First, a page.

I began writing about why a configuration or settings document is important for network troubleshooting. In this article, I’d like to try share a basic layout I use. As I’m working with my Seattle IT Consulting clients, I am teaching them how to build this type of documentation. This is just meant to be a base to get you started. You’ll want to expand on this when you apply this to your own situation.
In describing any system there are
- Hardware components,
- Software components
- Unique Settings for each hardware and software component
Get all three right and you can troubleshoot, repair and even replace any system. Get it wrong and as your team of experts grows, they begin “Stepping” on each others change. Technician 1 makes a change to fix a problem. This change crops up later because it causes a new problem. Technician 2, unaware of the change that technician 1 made, fixes the new problem by changing the system back to the way it was. Now the new problem is fixed, but strangely the old problem crops up again. Without understanding these configuration changes, technician 3, 4 and 5 start making more and more changes until everyone is confused. Every engineering team I’ve ever read about over the last 100 years has run into this same problem. The way the problem is fixed is with centralized change control documents or Settings documents. Without the settings, fixing the problem is a series of educated guesses.
Let’s start thinking about a network. Every system and object on a network must have some settings that are unique, so that it can be found. A MAC address, Active Directory object and IP address all are ways of uniquely identifying an object on a network.
Section 1 of your document starts here. In this first section each component (hardware or software) needs to be described (Name, location, role etc.). Then describe the settings that are association with that object.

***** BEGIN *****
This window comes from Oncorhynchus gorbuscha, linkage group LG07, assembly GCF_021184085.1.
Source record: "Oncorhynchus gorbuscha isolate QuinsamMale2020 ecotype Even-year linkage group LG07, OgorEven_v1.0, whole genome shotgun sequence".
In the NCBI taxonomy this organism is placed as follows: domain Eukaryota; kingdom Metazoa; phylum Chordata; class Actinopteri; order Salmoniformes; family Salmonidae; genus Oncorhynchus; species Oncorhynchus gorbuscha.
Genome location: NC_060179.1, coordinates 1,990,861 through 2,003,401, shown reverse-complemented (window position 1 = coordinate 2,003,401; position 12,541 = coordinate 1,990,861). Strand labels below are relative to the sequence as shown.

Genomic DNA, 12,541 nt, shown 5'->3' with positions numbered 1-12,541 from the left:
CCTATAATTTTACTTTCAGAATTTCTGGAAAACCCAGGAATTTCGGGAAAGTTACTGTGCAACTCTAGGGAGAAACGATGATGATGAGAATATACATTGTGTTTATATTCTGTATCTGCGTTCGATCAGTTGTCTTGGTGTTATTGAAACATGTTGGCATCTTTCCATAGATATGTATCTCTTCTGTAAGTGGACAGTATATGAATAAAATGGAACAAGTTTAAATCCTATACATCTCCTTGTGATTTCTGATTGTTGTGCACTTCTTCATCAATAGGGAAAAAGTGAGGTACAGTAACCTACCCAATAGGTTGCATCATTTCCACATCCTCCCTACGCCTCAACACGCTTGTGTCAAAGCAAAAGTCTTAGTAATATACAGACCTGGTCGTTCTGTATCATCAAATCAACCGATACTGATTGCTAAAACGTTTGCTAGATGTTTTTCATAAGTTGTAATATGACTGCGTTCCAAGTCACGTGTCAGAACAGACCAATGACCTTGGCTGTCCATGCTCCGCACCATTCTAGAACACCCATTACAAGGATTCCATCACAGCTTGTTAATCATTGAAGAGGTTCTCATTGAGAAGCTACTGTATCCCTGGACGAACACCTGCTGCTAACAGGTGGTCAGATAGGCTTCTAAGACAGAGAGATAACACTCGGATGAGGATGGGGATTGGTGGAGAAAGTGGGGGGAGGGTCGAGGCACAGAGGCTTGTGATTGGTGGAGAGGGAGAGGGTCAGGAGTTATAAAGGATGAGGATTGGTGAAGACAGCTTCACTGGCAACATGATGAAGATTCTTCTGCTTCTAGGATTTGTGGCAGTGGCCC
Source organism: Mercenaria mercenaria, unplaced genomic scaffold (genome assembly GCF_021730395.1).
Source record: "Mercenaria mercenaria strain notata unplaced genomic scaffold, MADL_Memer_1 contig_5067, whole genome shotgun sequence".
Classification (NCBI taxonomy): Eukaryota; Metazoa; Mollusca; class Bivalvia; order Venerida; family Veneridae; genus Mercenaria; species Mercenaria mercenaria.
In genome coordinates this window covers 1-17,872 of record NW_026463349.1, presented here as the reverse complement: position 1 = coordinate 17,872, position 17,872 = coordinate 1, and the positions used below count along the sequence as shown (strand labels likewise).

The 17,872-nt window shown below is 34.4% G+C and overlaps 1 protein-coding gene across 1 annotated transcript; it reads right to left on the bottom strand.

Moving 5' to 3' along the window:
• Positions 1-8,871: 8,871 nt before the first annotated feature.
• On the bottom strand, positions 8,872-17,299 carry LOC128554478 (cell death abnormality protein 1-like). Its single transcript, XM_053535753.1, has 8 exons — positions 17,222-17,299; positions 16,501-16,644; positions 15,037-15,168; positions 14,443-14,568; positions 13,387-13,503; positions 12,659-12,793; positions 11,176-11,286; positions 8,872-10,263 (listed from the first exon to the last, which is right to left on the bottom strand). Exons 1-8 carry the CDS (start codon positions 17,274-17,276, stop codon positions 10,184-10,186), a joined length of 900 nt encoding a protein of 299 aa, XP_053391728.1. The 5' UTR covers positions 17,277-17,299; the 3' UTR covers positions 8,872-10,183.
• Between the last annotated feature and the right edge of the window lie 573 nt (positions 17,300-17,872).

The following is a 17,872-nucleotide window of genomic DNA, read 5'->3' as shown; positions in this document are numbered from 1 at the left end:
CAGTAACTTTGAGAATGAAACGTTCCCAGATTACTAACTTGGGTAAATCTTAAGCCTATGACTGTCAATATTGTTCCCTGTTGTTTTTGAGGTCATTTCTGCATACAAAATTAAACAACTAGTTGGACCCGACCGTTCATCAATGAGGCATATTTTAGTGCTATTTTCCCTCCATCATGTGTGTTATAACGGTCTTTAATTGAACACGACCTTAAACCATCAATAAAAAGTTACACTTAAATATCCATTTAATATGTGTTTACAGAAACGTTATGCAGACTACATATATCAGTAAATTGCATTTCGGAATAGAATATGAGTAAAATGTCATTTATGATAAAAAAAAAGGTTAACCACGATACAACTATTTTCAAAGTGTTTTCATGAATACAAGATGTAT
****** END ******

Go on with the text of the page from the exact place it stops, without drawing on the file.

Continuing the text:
Remember: Each object has a set of expected settings When building a system in a standard way, the setting should be the same on each system, with the exception of the custom settings.
Section 2 In this section describe the setting and the purpose of object. Include the input and output and how the settings affect the output. Settings documents will be used by troubleshooters for comparison to identify what has changed on the network. The mistakes many technicians make when describing settings, is assuming the reader understands the standards and does things the same way they do. Often forgetting to define the standard settings on the network. There is no problem tying these documents together with other documents. I’ll often connect my topology documents with my custom setting by referencing the information for the specific device in the topology document (see topology document for the device)
Section 3 I will used this section for the raw information that describes the setting in detail.
- Settings: <Object Name>
- Object Type: <Virtual/Logical>
- Object Role: <Object Role>
- Object Description: <define purpose and reason for the object>
- Standard Settings: <describe standard setting for the Object type across the network>
- Unique/customer settings: <Describe the unique settings of the <Object Name> >
(Note: These include naming conventions, security settings, etc.)
When troubleshooting, the technician may be seeing the object for the first time. Without having memorized the settings in the past, the technician can review the custom setting and know if something has changed. By reviewing the settings document, the technician knows what the system looked like when everything was working. This expedites the troubleshooting process.
I’m sure as you are reading my documentation; you’ll be able to see mistakes in the way I’ve presented it. The purpose of this document is a starting point. Take this document and change it to support your environment. If you have a cool update let me know. Check out this site for layouts you can copy to document your own network. If you need someone to create a knowledge base for you check out, www.irrevo.com. I am creating a list of document descriptions you’ll need to document your systems including, How to…, Settings, Topology and other documents you’ll want for your network.